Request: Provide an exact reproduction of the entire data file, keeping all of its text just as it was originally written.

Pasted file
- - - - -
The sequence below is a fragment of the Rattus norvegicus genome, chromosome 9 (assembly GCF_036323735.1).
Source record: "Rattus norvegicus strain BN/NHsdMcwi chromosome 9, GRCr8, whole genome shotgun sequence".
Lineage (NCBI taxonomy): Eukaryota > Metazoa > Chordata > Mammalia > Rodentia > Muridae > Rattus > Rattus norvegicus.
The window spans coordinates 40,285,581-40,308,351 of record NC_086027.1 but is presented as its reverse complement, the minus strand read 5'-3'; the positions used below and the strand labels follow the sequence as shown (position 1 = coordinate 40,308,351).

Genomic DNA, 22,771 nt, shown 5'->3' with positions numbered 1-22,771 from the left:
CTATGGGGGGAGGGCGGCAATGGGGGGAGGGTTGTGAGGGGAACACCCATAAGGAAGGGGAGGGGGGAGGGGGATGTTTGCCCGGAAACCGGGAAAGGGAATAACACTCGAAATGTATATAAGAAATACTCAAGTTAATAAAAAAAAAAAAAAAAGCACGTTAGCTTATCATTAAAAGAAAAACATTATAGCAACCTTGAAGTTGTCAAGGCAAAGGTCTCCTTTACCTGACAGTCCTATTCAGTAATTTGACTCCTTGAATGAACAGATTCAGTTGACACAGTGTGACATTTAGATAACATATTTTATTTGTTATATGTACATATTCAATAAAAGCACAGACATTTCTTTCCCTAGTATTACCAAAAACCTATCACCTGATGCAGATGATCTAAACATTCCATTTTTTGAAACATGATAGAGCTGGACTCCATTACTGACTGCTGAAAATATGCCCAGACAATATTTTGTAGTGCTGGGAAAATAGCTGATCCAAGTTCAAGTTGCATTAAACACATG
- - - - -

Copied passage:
The sequence below is a fragment of the Rattus norvegicus genome, chromosome 9 (assembly GCF_036323735.1).
Source record: "Rattus norvegicus strain BN/NHsdMcwi chromosome 9, GRCr8, whole genome shotgun sequence".
Lineage (NCBI taxonomy): Eukaryota > Metazoa > Chordata > Mammalia > Rodentia > Muridae > Rattus > Rattus norvegicus.
The window spans coordinates 40,285,581-40,308,351 of record NC_086027.1 but is presented as its reverse complement, the minus strand read 5'-3'; the positions used below and the strand labels follow the sequence as shown (position 1 = coordinate 40,308,351).

Genomic DNA, 22,771 nt, shown 5'->3' with positions numbered 1-22,771 from the left:
CTATGGGGGGAGGGCGGCAATGGGGGGAGGGTTGTGAGGGGAACACCCATAAGGAAGGGGAGGGGGGAGGGGGATGTTTGCCCGGAAACCGGGAAAGGGAATAACACTCGAAATGTATATAAGAAATACTCAAGTTAATAAAAAAAAAAAAAAAAGCACGTTAGCTTATCATTAAAAGAAAAACATTATAGCAACCTTGAAGTTGTCAAGGCAAAGGTCTCCTTTACCTGACAGTCCTATTCAGTAATTTGACTCCTTGAATGAACAGATTCAGTTGACACAGTGTGACATTTAGATAACATATTTTATTTGTTATATGTACATATTCAATAAAAGCACAGACATTTCTTTCCCTAGTATTACCAAAAACCTATCACCTGATGCAGATGATCTAAACATTCCATTTTTTGAAACATGATAGAGCTGGACTCCATTACTGACTGCTGAAAATATGCCCAGACAATATTTTGTAGTGCTGGGAAAATAGCTGATCCAAGTTCAAGTTGCATTAAACACATG